One clear indicator of the depth, strength and quality of a senior leadership team is their ability to have – and stay in – tough conversations in ways that build and not bruise the team fabric.

Pause for a moment to consider your own leadership team… What happens when there is a hint of a contentious issue? Is it surfaced and addressed? Acknowledged? Quietly pushed back underground? What’s the long-term effect of what’s not said and remains unresolved?

The impact of disconnect in a senior leadership team – even if it’s isolated to between two people – will be experienced across the organisation. Before you shrug and decide it’s just a small thing, and only within the leadership team anyway, know that you are probably wrong! If people’s bosses (or their boss’s bosses etc) can’t get along, it’s going to be hard for them, the direct reports, to get along. Silos are entrenched. Lack of cooperation is unofficially condoned.

A team leader has two people not getting on well in her team, and it’s negatively impacting the team dynamic. She knows it’s her responsibility to support her two people to resolve their differences, and yet when she sees that at the executive level it’s okay not to get along… How motivated will she be to tackle a Fearless Conversation in her team?

What’s the alternative? Fearless Conversations allow constant fine tuning of shared vision, lived values, team protocols, and the essence of what we stand for as leaders and a leadership team.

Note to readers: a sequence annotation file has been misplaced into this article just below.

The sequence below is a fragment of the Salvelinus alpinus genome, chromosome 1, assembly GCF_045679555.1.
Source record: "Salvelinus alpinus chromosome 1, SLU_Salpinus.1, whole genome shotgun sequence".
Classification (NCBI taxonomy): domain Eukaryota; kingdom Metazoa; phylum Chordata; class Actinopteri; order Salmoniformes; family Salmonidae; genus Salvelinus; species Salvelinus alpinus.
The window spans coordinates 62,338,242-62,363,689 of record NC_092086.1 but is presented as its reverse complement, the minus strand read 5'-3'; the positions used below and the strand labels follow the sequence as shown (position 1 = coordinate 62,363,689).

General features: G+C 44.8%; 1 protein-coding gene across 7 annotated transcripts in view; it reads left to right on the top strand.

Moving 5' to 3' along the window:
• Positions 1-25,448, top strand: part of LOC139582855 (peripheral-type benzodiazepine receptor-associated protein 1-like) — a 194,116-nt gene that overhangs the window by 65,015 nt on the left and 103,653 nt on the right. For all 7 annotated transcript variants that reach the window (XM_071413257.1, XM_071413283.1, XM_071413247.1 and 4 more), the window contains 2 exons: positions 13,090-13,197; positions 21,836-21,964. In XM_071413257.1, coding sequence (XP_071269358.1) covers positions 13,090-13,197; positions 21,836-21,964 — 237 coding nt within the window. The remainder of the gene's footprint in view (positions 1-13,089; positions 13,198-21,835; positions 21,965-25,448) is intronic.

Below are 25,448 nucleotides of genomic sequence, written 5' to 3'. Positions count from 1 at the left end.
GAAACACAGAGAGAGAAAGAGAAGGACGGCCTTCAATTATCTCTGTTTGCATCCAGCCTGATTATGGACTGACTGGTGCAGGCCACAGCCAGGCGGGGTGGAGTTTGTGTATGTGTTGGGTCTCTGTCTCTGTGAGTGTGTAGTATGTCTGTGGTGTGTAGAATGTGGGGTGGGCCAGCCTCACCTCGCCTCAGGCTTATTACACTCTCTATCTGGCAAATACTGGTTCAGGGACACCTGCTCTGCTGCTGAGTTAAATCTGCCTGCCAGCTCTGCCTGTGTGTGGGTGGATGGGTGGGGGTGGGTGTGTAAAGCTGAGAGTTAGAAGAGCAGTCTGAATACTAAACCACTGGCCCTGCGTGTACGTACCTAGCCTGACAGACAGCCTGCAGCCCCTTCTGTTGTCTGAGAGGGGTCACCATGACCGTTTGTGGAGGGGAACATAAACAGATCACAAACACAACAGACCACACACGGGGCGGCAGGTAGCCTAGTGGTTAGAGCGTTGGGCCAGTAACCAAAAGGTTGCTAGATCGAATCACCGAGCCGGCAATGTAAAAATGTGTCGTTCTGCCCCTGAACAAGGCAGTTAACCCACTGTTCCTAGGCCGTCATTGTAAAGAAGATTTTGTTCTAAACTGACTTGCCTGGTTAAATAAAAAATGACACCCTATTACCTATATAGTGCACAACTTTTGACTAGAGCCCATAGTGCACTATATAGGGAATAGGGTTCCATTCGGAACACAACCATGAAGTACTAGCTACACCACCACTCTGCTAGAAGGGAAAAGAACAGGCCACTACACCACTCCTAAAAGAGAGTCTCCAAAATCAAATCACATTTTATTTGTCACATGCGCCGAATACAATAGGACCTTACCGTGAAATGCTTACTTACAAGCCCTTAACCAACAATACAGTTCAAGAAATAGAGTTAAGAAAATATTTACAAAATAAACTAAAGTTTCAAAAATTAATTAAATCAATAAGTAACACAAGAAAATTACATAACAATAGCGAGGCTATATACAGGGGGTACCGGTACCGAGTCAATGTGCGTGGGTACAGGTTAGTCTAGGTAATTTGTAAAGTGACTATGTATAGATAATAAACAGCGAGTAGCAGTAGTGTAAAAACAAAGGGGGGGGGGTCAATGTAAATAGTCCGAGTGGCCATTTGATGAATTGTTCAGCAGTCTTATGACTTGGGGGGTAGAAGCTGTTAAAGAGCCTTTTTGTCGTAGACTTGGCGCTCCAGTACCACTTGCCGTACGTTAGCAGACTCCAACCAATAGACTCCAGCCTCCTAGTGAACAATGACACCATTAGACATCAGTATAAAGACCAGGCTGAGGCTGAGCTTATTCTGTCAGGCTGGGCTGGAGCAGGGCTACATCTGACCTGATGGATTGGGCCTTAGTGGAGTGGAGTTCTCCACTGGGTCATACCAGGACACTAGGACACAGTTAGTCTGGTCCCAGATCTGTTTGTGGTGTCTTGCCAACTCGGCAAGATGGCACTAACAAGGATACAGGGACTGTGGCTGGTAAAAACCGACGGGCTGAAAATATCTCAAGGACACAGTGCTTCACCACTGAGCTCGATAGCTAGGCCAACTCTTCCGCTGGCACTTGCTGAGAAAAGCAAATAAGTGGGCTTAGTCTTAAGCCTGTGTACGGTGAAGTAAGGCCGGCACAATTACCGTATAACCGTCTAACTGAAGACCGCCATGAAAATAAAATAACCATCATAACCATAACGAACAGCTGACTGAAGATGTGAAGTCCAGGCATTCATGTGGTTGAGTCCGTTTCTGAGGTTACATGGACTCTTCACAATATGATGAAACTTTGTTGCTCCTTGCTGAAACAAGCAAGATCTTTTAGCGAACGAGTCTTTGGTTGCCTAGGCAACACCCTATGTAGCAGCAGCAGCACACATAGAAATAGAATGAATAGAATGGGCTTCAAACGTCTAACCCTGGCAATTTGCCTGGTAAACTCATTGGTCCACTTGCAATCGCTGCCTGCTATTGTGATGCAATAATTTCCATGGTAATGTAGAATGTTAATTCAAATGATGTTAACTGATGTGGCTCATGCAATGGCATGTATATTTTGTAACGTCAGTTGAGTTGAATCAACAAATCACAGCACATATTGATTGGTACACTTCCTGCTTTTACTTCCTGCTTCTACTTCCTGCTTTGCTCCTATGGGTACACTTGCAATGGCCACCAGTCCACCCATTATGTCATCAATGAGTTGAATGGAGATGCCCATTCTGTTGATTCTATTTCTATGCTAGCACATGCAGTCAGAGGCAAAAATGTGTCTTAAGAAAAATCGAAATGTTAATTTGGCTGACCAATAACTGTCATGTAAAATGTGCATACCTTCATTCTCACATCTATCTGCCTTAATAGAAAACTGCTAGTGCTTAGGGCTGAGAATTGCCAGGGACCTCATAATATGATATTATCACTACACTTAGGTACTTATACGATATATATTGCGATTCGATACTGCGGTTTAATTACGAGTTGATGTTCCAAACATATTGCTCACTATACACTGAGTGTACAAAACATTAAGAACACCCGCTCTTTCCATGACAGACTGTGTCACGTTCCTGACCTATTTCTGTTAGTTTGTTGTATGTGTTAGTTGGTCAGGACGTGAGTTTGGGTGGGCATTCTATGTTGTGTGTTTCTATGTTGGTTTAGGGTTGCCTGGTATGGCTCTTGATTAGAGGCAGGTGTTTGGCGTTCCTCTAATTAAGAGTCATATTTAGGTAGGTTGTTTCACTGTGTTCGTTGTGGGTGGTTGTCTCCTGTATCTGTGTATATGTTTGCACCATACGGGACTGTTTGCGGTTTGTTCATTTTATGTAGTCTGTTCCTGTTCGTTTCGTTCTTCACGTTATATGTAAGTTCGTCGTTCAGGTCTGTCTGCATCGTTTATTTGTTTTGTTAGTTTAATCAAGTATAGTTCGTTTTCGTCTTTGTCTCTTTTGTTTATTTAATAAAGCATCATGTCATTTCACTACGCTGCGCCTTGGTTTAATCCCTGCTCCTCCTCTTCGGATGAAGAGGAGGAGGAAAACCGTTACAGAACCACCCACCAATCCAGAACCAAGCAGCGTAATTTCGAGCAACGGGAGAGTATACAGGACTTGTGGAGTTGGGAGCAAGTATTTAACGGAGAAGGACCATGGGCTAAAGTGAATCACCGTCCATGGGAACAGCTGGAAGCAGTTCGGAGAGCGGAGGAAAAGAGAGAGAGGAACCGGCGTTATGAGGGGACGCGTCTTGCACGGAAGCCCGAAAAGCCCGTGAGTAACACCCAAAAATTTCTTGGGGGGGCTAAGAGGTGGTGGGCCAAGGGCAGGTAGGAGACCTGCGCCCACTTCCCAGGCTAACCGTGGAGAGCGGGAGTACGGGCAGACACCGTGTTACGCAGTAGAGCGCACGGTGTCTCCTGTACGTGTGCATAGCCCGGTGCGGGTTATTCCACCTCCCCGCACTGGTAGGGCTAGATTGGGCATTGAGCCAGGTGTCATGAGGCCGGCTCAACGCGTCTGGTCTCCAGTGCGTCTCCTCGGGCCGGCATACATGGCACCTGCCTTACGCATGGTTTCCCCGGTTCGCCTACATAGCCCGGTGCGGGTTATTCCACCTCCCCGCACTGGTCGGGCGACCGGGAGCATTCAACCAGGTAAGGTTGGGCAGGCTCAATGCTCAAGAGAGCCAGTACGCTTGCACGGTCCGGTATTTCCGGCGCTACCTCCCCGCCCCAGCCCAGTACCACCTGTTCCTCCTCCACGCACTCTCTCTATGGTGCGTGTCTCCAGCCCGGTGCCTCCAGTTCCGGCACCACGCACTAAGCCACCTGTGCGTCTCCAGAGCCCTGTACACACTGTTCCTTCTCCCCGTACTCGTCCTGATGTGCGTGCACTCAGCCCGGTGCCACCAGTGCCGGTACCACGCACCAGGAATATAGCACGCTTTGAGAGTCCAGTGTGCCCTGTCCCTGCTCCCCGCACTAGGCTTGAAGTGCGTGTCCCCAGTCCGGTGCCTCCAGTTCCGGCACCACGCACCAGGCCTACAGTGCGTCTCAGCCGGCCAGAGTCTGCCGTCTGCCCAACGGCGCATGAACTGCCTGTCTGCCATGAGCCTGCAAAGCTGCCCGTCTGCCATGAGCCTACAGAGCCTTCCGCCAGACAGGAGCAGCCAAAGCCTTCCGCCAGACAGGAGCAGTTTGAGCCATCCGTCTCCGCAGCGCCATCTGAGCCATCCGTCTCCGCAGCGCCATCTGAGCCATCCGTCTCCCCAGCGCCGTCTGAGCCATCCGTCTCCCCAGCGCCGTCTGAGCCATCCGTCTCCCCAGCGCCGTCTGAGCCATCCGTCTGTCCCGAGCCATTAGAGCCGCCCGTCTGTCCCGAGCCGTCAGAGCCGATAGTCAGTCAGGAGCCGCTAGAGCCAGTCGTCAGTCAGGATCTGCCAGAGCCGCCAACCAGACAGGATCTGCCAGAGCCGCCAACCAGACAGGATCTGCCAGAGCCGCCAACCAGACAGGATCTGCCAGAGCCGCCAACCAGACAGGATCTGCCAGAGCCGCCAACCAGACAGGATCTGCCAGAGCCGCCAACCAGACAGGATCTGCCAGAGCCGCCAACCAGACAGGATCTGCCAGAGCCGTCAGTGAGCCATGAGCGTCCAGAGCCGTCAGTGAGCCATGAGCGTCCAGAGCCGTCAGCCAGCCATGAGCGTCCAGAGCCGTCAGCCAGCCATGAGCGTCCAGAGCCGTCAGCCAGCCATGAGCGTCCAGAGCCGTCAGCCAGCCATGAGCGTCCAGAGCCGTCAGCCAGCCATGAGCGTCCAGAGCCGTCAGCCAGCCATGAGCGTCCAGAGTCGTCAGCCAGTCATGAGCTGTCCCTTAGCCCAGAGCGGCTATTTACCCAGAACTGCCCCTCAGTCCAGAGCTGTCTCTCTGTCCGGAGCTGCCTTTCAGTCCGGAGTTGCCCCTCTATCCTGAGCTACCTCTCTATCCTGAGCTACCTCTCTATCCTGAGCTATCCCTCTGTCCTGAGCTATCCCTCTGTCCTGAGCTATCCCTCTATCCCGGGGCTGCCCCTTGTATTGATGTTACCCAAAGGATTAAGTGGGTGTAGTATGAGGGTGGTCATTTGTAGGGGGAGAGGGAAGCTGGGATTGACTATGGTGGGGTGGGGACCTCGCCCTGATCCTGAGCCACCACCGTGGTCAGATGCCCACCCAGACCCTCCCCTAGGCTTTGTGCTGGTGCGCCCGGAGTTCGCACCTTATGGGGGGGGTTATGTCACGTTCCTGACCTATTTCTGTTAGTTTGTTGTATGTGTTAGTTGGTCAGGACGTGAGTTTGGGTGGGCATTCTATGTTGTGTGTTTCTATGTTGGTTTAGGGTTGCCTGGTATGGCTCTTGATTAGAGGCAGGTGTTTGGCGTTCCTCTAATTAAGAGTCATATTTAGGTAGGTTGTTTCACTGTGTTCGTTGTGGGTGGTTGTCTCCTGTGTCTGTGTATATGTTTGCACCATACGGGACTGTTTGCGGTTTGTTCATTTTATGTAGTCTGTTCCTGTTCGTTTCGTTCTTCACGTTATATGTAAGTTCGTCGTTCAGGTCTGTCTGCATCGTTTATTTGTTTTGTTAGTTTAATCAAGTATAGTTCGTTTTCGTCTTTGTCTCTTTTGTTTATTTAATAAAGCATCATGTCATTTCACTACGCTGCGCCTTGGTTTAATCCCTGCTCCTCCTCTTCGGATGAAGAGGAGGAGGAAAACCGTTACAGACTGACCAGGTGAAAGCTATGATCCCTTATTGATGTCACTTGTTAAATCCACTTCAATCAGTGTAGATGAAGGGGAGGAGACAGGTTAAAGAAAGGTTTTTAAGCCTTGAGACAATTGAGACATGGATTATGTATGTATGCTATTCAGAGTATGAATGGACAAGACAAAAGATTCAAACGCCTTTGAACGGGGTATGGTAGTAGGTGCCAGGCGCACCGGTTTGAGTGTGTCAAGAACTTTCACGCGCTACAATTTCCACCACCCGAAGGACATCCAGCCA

Earlier this month I worked with a leadership team who were able to have a Fearless Conversation about what leadership team behaviours increase and decrease cynicism across the organisation. It was a long and at times uncomfortable conversation. Specific examples were offered, perspectives considered, everyone spoke, and everyone listened. They stayed in the conversation until it was finished.

Later that day they developed three ‘rules of engagement’, one of which was ‘Open and Brave Conversations’.  Here’s what that meant for them:

It’s not unusual for teams to develop these types of protocols. I know this team can have these conversations because I have seen them in action. I also know what’s at stake for them to provide the leadership their rapidly growing organisation needs. I have experienced the level of commitment they have to each other and the business to maintain open and brave conversations.

What does ‘open and brave’ look like in your leadership team now? What could be possible? What will you do today to take you one step closer?

Go Fearlessly


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